- Pages: 3
- Word count: 682
- Category: Israel
A limited time offer! Get a custom sample essay written according to your requirements urgent 3h delivery guaranteedOrder Now
Did soldiers ever show humanity to the people in the concentration camps?
In the book Sarah’s Key, the description of the concentration camps was unimaginable. The living conditions and treatment the Jews received was sickening, but occasionally the soldiers did show humanity towards the Jews. “For God’s sake, run! Run now, quick, both of you. If they see you… Take off your stars. Try to find help. Be carful! Good luck” (Rosnay 92) said a young policeman to Sarah and Rachel, two characters with major roles in the book. The policeman guarding the camp let the two girls sneak away through the barbwire fence, pretending not to see them.
This act of humanity by the policeman was strongly looked down upon, and could have resulted in death if caught. Not only was this policeman humane in the book, but incidents like this also happened in history. “My father convinced a French guard to let our family stay together because my mother was ill from tuberculosis” (Cecile Widerman Kaufer). Cecile Widerman Kaufer, a holocaust survivor who was also able to escape the camp thanks to a French guard that showed humanity towards her family.
Like Sarah and Rachel, where did Jews go to find refuge after escaping the camps?
In Sarah’s Key, Geneviève and Jules are static characters that represented a harborer during the holocaust/Vel’ d’Hiv roundup. They symbolized the brave citizens that risked their lives to hide and care for the children who escaped the concentration camps. “A great number of Jewish children survived, thanks to the help and generosity of French families or religious institutions that took them in” (Rosnay 126). Once the children found a home that was willing to take them in “they must be hidden at once” (Rosnay 110) because if they were found they would either be killed or be brought back to the camps for worse punishment.
The harborers provided a safe haven for the Jews. Every rescue story is different, “I don’t consider myself a hero, but was compelled to help when I saw the Jews being deported to concentration camps like cattle” (Nell Van Rangelrooy) said a harborer that rescued 6 Jewish children over the time of the holocaust. “The Holocaust memorial, Remembrance Authority, includes the names of over 10,000 people who risked their lives to save the Jews during the Holocaust.” (Walter Laqueur).
http://www.suitcasesandsippycups.com/2013/01/planning-a-trip-to-the-us-holocaust-for-kids.html Shoes- The helpless people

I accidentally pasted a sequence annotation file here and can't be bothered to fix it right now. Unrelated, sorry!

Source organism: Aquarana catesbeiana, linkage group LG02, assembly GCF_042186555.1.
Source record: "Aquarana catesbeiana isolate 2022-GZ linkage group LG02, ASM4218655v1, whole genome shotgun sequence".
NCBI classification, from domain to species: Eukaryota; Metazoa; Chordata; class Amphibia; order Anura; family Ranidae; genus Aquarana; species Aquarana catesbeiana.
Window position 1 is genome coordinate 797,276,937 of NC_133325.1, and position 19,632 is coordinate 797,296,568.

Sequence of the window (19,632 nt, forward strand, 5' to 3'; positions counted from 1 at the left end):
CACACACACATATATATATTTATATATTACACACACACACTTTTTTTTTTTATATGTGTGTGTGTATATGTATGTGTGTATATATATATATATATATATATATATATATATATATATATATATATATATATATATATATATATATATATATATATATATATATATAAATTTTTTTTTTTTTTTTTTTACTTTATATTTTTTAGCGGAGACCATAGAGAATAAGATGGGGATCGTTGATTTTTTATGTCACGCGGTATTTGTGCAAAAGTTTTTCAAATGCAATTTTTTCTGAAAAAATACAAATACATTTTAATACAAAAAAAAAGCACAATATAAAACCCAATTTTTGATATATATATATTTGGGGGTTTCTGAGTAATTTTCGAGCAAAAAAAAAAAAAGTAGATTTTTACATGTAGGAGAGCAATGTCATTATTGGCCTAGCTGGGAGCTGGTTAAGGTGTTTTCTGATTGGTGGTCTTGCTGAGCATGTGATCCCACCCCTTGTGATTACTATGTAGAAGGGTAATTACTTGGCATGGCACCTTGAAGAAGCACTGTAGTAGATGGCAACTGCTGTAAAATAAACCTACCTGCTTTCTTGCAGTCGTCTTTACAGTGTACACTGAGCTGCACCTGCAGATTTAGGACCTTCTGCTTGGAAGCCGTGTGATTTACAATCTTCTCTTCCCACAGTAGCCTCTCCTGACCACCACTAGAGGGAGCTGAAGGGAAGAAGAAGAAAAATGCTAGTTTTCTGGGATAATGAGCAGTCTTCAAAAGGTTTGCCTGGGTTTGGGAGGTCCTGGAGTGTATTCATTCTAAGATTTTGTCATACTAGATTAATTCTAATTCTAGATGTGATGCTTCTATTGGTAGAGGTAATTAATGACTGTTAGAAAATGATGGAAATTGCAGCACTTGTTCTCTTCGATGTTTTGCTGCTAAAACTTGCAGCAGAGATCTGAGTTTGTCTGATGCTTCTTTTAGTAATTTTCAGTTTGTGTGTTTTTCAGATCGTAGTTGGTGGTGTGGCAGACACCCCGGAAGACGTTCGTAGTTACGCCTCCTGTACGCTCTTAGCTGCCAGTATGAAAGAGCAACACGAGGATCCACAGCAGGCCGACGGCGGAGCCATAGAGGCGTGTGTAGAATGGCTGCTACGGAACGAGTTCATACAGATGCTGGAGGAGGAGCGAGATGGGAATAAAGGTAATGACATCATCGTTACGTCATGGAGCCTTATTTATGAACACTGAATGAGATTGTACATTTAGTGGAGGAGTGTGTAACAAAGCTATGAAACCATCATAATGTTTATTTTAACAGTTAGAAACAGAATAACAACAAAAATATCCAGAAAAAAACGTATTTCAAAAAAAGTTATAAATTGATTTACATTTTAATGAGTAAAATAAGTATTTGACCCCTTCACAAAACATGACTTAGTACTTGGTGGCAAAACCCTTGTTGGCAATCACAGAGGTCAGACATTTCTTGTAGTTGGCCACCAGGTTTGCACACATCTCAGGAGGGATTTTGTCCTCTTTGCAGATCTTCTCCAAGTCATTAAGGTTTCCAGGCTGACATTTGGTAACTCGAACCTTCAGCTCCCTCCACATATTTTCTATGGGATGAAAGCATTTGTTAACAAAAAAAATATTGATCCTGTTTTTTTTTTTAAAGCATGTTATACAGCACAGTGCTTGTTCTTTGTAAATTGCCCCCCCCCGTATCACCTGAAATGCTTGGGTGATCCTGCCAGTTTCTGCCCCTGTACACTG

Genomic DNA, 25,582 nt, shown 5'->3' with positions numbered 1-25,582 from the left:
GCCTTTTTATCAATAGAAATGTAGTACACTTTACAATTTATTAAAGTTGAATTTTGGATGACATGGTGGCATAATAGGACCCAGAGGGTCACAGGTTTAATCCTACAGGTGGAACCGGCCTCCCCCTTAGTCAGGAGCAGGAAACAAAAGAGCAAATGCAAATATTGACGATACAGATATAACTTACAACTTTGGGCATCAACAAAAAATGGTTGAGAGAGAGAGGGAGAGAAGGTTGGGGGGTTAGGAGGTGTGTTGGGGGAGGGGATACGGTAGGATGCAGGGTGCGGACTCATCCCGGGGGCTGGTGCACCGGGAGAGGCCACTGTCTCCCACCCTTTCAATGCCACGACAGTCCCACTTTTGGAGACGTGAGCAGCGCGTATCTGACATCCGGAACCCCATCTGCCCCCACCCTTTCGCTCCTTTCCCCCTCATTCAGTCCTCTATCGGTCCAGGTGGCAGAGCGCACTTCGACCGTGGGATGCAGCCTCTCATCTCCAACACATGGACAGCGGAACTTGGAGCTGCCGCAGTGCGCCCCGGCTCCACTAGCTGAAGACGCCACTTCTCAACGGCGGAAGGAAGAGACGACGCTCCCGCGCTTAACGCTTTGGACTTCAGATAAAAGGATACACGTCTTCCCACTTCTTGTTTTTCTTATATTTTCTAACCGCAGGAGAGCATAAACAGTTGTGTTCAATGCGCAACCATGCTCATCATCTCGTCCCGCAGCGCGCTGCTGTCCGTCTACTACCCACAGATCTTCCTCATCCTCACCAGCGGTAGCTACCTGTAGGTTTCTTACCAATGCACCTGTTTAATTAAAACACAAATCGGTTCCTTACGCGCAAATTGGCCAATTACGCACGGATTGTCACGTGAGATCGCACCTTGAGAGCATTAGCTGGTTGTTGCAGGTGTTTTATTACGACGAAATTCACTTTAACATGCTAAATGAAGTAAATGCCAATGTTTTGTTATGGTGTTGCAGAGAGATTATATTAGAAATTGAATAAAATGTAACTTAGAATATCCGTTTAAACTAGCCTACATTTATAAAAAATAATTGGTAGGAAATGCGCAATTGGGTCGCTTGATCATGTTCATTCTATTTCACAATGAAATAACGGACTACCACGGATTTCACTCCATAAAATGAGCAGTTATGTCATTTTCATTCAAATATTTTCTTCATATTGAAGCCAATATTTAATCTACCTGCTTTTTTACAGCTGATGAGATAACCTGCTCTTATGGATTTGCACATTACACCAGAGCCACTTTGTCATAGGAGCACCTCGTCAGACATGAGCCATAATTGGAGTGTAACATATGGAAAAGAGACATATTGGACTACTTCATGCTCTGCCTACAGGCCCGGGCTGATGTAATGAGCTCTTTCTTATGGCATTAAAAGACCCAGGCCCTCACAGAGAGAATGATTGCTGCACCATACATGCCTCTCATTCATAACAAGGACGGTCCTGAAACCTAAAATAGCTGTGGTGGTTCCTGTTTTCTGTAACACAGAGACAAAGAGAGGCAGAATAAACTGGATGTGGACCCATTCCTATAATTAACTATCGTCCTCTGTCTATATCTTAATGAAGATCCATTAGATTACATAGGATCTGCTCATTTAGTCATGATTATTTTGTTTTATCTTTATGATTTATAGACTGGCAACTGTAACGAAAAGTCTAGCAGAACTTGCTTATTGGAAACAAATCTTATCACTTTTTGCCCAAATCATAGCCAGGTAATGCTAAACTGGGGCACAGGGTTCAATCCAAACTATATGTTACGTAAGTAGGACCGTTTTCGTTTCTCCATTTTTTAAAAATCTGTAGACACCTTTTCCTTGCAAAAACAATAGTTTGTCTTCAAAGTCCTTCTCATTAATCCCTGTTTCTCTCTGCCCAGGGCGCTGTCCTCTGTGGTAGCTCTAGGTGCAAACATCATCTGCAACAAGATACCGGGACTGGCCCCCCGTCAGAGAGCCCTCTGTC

http://www.newrepublic.com/article/books-and-arts/magazine/102134/spanish-holocaust-francisco-franco# soldier – holocaust soldier
http://brucemctague.com/tag/the-marais-district-and-vel-d-hiv train- Vel’ d’hiv
http://quitenormal.wordpress.com/2012/07/18/survey-finds-young-frenchmen-know-nothing-about-wwii-jewish-roundup/ people sitting –Jewish roundup
“About 1,000 Jewish prisoners participated in the revolt in Treblinka. On August 2, 1943, Jews seized what weapons they could find–picks, axes, and some firearms stolen from the camp armory–and set fire to the camp. About 200 managed to escape. The Germans recaptured and killed about half of them.”
Was Rachel a real person in Sarah’s key?
No, Rachel was not based off of a real person, but she did represent the rebellion leaders and the resistance within the camps. “Rachel gazed at the men with hatred and contempt. She spat on their shoes…We should leave. We should all escape” (Rosnay 81). Rachel was the only child in this book that expressed her true feelings, and was not afraid of the policemen.
Knowing that spitting on the policemen shoes and escaping could result in cruel punishment, or worse, death she did it anyway. On August 2, 1943 about 1,000 Jewish prisoners revolted at one of the concentration camps in Treblinka. They “seized what weapons they could find–picks, axes, and some firearms stolen from the camp armory–and set fire to the camp” (John Smith). This rebellion was very different from Rachel’s, but they both showed resistance within the camps.
About 1,000 Jewish prisoners participated in the revolt in Treblinka. On August 2, 1943, Jews seized what weapons they could find–picks, axes, and some firearms stolen from the camp armory–and set fire to the camp. About 200 managed to escape. The Germans recaptured and killed about half of them.